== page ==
The study reported here was the first manpower study specifically directed at the laboratory animal veterinarian community in the United States, and, to our knowledge, the first such investigation for any of the veterinary specialties. The economic situation facing veterinary medicine today recently has been given much attention (3,5). Real starting salaries for veterinarian graduates entering private practice have not increased substantially since 1983, although the educational debt incurred by those graduates has increased substantially (4). Also, the ratio of the general population to the workforce of veterinarians in private practice has decreased by 5.4% since 1990, creating a possible imbalance in the potential for income growth in that sector (28). Economic surveys are limited in their ability to forecast the future because of unmeasured or unmeasurable changes in important related factors. We used a broad range of indicators to suggest the direction of trends for the laboratory animal veterinarian workforce in the coming decade. Our findings regarding the estimated rate of growth in this specialty substantially exceeded the predictions of Wise in which he conducted a survey of 115 private companies in 1984 (29). Whereas that report predicted a growth rate of 33% and 63% from 1984 to 1990 and to 2000, respectively, analysis of our results indicated that true growth rate was approximately 78% from 1984 to 1990, and may reach 125% for 1984 to 2000.
In contrast, our estimated growth rate of 142% from 1980 to 2000 for full-time laboratory animal veterinarians approximated predictions of Wise and Kushman (2), who expected gains ranging from 135% to 214% for the collective nonprivate veterinary sector under various supply-demand scenarios. However, that study also foresaw a continuing surplus of private practitioners to the year 2000 as well as decreasing private practice incomes under all scenarios. Neither of these predictions appears to have transpired to date. Similar surpluses were projected - in an earlier study by Arthur D. Little, Inc. (1), which estimated that 49,900 to 51,100 available veterinarians would exist in the United States by 1990. Although the actual national supply of 48,666 in 1990 (28) was close to that estimate, to date, a well-documented surplus has not been realized for the veterinary profession overall. Interestingly, that earlier study predicted that the supply of post-professionally trained veterinarians (including laboratory animal veterinarians) would approach the demand by 1990, and advised that training resources should be re-evaluated at that time.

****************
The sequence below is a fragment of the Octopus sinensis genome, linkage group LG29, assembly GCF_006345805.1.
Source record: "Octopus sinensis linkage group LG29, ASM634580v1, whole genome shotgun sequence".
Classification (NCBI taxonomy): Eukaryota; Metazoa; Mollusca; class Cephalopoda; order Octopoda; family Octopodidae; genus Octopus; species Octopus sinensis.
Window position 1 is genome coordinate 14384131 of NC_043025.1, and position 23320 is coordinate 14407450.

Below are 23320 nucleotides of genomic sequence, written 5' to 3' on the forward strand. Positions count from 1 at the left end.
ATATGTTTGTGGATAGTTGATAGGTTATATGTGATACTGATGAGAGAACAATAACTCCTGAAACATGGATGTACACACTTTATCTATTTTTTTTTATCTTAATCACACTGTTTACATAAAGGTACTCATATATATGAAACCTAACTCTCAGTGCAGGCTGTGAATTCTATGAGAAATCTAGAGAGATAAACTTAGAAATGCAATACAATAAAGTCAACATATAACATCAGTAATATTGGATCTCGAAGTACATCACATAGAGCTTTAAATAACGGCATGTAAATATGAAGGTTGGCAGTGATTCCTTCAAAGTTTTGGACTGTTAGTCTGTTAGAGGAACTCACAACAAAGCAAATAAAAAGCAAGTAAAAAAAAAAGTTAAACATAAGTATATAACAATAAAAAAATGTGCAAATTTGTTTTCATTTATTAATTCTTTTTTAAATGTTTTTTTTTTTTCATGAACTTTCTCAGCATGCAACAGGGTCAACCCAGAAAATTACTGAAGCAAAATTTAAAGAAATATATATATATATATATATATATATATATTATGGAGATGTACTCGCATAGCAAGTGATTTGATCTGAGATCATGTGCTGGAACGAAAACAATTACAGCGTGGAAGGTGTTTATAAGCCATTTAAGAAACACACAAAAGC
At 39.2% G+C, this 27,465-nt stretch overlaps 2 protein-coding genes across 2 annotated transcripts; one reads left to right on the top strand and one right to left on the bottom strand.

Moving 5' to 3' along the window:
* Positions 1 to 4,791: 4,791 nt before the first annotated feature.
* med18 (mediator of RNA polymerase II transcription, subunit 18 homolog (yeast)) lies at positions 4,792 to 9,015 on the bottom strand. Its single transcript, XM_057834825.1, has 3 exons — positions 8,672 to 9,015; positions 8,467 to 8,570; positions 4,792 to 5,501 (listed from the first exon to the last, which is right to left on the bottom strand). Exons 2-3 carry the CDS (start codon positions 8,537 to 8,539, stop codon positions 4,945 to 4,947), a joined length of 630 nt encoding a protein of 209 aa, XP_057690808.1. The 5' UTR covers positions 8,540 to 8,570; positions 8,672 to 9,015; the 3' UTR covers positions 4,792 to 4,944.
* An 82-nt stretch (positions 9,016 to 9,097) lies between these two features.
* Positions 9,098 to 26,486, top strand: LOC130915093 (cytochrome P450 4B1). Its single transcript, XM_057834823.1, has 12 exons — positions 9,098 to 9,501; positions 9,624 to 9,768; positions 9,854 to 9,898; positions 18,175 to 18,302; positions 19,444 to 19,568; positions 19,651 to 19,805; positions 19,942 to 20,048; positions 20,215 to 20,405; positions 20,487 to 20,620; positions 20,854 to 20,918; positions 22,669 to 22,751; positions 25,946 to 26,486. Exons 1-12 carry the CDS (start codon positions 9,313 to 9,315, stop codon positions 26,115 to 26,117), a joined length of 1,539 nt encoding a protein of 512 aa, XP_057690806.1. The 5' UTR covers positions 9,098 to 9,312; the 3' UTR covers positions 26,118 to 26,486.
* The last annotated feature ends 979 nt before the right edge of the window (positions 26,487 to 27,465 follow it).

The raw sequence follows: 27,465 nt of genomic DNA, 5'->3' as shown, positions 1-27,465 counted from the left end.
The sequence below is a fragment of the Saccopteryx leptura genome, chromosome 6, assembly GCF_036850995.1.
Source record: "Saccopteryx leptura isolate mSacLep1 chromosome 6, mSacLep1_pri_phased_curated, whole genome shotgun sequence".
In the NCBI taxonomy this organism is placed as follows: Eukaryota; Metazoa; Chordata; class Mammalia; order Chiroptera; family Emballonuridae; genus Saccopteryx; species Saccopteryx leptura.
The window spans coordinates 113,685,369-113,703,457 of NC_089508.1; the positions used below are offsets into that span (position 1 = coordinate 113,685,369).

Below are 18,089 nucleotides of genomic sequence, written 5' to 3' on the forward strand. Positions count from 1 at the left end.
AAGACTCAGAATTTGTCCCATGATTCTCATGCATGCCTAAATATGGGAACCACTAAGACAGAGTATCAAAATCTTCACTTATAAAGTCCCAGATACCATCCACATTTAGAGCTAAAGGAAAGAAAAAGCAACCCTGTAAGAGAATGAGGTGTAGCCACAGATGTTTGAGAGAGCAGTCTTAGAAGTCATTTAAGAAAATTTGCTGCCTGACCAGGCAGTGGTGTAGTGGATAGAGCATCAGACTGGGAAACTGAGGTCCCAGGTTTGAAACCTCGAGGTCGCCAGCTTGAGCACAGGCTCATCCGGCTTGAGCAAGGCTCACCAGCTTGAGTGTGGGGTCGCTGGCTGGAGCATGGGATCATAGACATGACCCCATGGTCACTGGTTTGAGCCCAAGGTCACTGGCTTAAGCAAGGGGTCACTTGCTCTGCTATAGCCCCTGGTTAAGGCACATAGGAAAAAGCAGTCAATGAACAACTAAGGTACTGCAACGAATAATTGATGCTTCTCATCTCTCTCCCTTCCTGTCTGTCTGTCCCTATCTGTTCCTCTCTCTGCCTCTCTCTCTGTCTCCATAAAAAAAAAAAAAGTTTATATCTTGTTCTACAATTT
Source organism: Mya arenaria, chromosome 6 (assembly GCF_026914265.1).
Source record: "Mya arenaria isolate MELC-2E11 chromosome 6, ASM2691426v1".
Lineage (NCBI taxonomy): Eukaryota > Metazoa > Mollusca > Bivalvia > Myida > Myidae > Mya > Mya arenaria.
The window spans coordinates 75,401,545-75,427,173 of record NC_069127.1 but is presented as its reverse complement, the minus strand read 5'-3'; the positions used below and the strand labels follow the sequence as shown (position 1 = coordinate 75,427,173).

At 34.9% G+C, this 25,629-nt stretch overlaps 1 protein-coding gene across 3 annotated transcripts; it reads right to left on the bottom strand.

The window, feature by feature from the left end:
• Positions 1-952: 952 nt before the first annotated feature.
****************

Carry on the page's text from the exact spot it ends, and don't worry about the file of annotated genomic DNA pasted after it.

Our data are consistent with a hypothesis that the marketplace for laboratory animal veterinarians is entering a steady state era in which supply and demand will be closely approximated over the next decade. This conclusion is much brighter than that forecasted for physician specialists (7,9) and for many doctoral-level scientists in other disciplines (10,11). Comparisons cannot be made with other specialty segments of veterinary
medicine until similar studies are completed. If our predictions hold, this transition from a lengthy period of economic supply reactivity that result from demand-pull forces somewhat mirrors the biomedical research enterprise nationwide (24). Dr. Harold Varmus, Director of the NTH, believes that maintaining a healthy amount of competition in a steady-state world would only benefit scientific progress (24). Instead of reducing production of new graduates as some have suggested (11), he stated that training program should be resource-optimized and should provide for the diverse career options of future scientists. The breadth and depth of training in laboratory animal medicine inherently provides for employment opportunities beyond most of the veterinary profession, as the survey of our workforce has revealed. Nonetheless, the external forces shaping the new national economy are sufficiently large to argue against any decision to enter into a production-push mode through expansion of existing training programs in a manner independent of supply and demand factors. Lastly, it is notable that we have influence over our own destiny in the marketplace, to the extent that we embrace the ability to imagine and prepare for new opportunities in the vast dynamic arena of biomedical research. We have attempted to highlight some important economic issues currently facing the laboratory animal medicine profession, which we hope will stimulate continued investigations and discussions for this and other veterinary specialties in the years ahead.